One thing I’ll say about Matt Carter’s In from the Side: It’s not lacking in action. The opening shot of a damp rugby pitch soon becomes the site of a lot of large, good-looking men in tiny shorts smashing into each other and getting very muddy indeed. There’s plenty of action off the field as well, as several relationships come and go. There’s even a couple of music montages inserted into the film like raisins and walnuts in a muffin.
In fact, there’s a lot of everything in this movie, which runs 2 hours and 14 minutes and could well have left some of that running time on the cutting room floor. Not that I have anything against sports action, or action in the bedroom for that matter, in the abstract. However, for a narrative film to work, particularly at this length, everything has to function in the service of telling a story or developing characters and relationships. And in this film, it’s frequently just action for action’s sake.
In from the Side takes place among the players of a gay rugby team in London (with the absolutely perfect name of the South London Stags). Two of the players, Mark (Alexander Lincoln), and Warren (Alexander King) are both in solid relationships, but there’s an undeniable spark between them. Besides the problem that each is already partnered (one in an open relationship with limits, the other in a presumably monogamous relationship), they’re from different levels of the game. Richard plays for the A squad, Mark for the B squad, and they’re in a context where people care about such things. Still, as we learned in Jurassic Park, life always finds a way.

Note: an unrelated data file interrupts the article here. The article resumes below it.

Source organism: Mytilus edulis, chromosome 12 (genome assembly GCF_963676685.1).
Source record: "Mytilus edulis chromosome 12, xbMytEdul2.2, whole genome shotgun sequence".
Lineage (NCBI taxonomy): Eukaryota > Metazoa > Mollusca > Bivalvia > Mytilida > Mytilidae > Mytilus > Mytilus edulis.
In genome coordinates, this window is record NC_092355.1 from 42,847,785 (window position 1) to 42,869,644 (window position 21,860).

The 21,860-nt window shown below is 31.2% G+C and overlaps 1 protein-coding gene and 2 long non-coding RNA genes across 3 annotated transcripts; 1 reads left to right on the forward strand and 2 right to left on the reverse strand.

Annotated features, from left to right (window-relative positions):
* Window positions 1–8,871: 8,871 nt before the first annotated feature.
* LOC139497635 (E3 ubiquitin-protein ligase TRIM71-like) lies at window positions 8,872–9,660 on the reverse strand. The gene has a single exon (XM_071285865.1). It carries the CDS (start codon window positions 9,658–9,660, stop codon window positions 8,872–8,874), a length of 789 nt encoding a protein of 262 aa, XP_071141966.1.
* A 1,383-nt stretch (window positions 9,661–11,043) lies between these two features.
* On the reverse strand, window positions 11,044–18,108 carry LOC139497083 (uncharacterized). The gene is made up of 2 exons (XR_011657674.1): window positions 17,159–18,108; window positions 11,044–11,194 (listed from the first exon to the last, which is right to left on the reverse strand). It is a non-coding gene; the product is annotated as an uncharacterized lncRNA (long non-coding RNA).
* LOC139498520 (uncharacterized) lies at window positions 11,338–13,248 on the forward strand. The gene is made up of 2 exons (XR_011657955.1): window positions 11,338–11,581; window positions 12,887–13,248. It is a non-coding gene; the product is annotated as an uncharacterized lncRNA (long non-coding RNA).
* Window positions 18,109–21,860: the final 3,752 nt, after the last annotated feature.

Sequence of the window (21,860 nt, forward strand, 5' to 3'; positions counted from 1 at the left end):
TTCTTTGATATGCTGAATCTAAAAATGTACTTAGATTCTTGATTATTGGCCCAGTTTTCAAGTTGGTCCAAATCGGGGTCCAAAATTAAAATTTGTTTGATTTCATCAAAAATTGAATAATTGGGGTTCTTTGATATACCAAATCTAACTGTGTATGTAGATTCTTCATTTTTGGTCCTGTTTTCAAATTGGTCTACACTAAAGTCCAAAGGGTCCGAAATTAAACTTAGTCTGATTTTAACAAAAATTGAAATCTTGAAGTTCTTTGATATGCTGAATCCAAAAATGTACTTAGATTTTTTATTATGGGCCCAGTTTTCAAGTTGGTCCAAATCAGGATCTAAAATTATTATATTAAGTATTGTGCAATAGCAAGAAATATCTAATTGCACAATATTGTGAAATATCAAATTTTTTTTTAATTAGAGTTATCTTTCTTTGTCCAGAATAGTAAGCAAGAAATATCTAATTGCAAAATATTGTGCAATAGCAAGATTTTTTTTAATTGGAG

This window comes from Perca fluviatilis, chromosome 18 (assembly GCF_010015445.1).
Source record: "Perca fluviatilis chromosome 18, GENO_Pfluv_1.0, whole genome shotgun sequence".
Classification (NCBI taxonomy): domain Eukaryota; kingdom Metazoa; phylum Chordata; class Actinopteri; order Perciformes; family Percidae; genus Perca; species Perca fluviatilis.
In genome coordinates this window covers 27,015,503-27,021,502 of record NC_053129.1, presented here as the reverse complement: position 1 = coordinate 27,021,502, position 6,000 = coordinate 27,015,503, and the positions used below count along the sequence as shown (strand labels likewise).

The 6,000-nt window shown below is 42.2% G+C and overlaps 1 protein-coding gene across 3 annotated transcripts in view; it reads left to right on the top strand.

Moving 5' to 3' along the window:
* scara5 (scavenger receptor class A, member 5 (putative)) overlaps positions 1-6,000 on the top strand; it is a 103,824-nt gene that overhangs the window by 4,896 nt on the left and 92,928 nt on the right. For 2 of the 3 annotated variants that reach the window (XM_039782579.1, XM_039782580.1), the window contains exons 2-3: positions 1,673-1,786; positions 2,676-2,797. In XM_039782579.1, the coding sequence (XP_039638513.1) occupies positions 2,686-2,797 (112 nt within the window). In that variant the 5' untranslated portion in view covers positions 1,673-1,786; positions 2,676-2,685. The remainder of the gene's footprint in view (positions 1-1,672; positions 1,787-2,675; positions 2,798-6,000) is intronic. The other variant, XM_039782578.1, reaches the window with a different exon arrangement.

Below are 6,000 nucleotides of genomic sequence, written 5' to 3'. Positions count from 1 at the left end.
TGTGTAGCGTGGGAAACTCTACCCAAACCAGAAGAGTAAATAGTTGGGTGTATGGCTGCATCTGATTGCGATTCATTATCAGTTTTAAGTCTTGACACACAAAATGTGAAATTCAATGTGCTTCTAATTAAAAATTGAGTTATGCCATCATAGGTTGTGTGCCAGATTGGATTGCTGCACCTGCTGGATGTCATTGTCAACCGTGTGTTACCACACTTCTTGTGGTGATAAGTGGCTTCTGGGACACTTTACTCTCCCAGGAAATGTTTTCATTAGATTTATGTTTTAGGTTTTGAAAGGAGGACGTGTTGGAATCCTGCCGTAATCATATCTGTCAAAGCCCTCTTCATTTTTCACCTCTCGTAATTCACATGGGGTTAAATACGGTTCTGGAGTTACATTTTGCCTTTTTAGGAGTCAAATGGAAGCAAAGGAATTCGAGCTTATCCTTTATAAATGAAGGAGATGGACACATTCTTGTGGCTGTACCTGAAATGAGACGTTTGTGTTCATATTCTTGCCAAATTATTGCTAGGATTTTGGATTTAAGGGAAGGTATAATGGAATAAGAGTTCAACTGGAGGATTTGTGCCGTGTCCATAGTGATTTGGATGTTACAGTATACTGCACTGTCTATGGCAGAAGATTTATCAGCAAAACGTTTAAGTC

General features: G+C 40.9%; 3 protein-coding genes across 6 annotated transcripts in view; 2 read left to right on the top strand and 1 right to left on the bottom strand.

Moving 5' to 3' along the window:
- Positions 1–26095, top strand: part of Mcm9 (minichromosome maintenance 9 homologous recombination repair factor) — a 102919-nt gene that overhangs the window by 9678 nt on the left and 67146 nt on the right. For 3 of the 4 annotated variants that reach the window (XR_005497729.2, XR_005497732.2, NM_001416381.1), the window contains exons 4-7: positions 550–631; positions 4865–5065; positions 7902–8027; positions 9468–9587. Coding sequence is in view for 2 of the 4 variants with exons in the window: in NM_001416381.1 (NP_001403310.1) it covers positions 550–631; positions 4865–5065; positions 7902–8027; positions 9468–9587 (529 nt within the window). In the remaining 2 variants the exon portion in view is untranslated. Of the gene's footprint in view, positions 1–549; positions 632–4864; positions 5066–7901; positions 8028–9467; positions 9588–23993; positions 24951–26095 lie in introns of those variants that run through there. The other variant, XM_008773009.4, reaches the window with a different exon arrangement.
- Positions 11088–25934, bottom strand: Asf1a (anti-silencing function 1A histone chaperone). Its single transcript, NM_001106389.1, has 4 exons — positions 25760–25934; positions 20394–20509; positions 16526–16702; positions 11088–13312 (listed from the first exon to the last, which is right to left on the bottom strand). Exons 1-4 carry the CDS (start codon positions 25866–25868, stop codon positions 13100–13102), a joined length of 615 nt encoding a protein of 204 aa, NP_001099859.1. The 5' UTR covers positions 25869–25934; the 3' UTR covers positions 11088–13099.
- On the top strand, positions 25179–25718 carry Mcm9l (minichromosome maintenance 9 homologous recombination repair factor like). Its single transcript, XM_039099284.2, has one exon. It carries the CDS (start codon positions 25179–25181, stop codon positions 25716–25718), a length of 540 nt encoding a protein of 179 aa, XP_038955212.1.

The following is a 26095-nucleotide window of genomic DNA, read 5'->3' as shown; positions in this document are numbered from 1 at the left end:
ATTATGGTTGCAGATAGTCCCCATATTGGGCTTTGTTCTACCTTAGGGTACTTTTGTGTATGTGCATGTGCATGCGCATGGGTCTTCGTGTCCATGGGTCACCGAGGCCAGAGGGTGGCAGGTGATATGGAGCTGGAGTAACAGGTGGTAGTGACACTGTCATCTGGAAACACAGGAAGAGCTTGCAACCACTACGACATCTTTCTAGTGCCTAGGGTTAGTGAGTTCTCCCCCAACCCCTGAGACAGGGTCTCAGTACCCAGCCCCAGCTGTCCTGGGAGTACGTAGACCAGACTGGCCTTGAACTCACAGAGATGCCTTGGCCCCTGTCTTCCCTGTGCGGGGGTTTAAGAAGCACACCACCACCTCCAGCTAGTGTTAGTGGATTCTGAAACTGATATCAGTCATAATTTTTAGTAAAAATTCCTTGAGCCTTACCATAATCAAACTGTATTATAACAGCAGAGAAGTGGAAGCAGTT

Given the length of In from the Side, it’s odd that an entire sequence involving a ski trip with Mark’s parents is included, and the film probably would have been stronger had it remained in the London rugby context. Granted, the ski trip does play a role in advancing the plot, but the same function could have been served in any number of other ways.
I don’t see any directorial credits for music videos in Carter’s bio, but In from the Side often feels like it was made by someone who had worked primarily in shorter forms before. The individual moments and sequences are often very effective, but they don’t coalesce into the kind of complete story that could sustain a feature film. Still, In from the Side looks great, the rugby action is convincing (the director must have recruited real-life rugby players as extras, since they clearly know how to play), and there are certainly a lot of handsome men featured in various states of dress and undress (if you like bearded guys, that goes double).
Carter is clearly a talented director, and seems to have done most of the work on this film—he’s credited as co-screenwriter (with Adam Silver), cinematographer, editor, casting director, visual effects artist, composer, and costume designer, I kid you not—so maybe he’ll get enough funding for his next film to hire people to do some of those jobs and bring their own talents into the mix. | Sarah Boslaugh
In from the Side will screen at the Hi-Pointe Theatre on May 8 at 7 pm as part of QFest St. Louis 2023. Single film tickets are $15 for general admission, $12 for Cinema St. Louis members and students with valid current photo IDs. Further information is available from the festival web site.